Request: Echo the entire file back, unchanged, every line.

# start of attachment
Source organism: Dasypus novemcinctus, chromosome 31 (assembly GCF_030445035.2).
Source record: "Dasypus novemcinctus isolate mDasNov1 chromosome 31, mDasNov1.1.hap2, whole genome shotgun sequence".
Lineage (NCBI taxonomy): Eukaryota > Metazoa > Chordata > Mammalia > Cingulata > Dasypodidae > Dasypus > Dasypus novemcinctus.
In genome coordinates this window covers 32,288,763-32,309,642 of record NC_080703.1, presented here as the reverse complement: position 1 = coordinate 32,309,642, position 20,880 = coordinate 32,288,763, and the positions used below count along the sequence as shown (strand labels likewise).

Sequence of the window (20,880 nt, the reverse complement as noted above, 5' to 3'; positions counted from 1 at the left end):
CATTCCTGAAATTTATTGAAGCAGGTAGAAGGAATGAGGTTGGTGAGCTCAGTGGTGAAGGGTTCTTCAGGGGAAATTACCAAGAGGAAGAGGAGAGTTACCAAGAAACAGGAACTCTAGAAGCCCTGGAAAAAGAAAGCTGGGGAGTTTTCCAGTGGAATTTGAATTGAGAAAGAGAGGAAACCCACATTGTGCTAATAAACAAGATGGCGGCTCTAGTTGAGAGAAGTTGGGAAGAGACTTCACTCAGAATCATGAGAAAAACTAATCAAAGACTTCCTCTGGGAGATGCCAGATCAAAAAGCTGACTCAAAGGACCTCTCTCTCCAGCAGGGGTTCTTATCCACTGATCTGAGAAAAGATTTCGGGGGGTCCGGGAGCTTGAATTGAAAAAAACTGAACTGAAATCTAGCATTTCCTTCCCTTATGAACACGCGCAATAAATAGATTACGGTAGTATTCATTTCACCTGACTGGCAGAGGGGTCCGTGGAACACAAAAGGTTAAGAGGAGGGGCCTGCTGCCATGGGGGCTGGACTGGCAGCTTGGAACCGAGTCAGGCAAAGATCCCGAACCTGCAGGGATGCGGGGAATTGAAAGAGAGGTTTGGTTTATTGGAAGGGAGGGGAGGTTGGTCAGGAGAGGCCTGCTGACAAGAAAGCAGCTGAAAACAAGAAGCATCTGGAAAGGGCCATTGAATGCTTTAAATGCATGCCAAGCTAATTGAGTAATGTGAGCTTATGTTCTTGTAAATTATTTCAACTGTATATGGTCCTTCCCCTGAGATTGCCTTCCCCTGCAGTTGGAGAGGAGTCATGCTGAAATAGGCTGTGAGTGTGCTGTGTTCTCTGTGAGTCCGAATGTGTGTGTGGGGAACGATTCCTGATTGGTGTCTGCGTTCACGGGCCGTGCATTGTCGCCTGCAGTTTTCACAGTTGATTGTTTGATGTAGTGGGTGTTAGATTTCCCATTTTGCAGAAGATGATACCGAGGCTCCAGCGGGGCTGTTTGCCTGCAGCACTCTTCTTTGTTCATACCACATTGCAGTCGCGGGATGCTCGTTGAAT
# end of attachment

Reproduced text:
Source organism: Dasypus novemcinctus, chromosome 31 (assembly GCF_030445035.2).
Source record: "Dasypus novemcinctus isolate mDasNov1 chromosome 31, mDasNov1.1.hap2, whole genome shotgun sequence".
Lineage (NCBI taxonomy): Eukaryota > Metazoa > Chordata > Mammalia > Cingulata > Dasypodidae > Dasypus > Dasypus novemcinctus.
In genome coordinates this window covers 32,288,763-32,309,642 of record NC_080703.1, presented here as the reverse complement: position 1 = coordinate 32,309,642, position 20,880 = coordinate 32,288,763, and the positions used below count along the sequence as shown (strand labels likewise).

Sequence of the window (20,880 nt, the reverse complement as noted above, 5' to 3'; positions counted from 1 at the left end):
CATTCCTGAAATTTATTGAAGCAGGTAGAAGGAATGAGGTTGGTGAGCTCAGTGGTGAAGGGTTCTTCAGGGGAAATTACCAAGAGGAAGAGGAGAGTTACCAAGAAACAGGAACTCTAGAAGCCCTGGAAAAAGAAAGCTGGGGAGTTTTCCAGTGGAATTTGAATTGAGAAAGAGAGGAAACCCACATTGTGCTAATAAACAAGATGGCGGCTCTAGTTGAGAGAAGTTGGGAAGAGACTTCACTCAGAATCATGAGAAAAACTAATCAAAGACTTCCTCTGGGAGATGCCAGATCAAAAAGCTGACTCAAAGGACCTCTCTCTCCAGCAGGGGTTCTTATCCACTGATCTGAGAAAAGATTTCGGGGGGTCCGGGAGCTTGAATTGAAAAAAACTGAACTGAAATCTAGCATTTCCTTCCCTTATGAACACGCGCAATAAATAGATTACGGTAGTATTCATTTCACCTGACTGGCAGAGGGGTCCGTGGAACACAAAAGGTTAAGAGGAGGGGCCTGCTGCCATGGGGGCTGGACTGGCAGCTTGGAACCGAGTCAGGCAAAGATCCCGAACCTGCAGGGATGCGGGGAATTGAAAGAGAGGTTTGGTTTATTGGAAGGGAGGGGAGGTTGGTCAGGAGAGGCCTGCTGACAAGAAAGCAGCTGAAAACAAGAAGCATCTGGAAAGGGCCATTGAATGCTTTAAATGCATGCCAAGCTAATTGAGTAATGTGAGCTTATGTTCTTGTAAATTATTTCAACTGTATATGGTCCTTCCCCTGAGATTGCCTTCCCCTGCAGTTGGAGAGGAGTCATGCTGAAATAGGCTGTGAGTGTGCTGTGTTCTCTGTGAGTCCGAATGTGTGTGTGGGGAACGATTCCTGATTGGTGTCTGCGTTCACGGGCCGTGCATTGTCGCCTGCAGTTTTCACAGTTGATTGTTTGATGTAGTGGGTGTTAGATTTCCCATTTTGCAGAAGATGATACCGAGGCTCCAGCGGGGCTGTTTGCCTGCAGCACTCTTCTTTGTTCATACCACATTGCAGTCGCGGGATGCTCGTTGAAT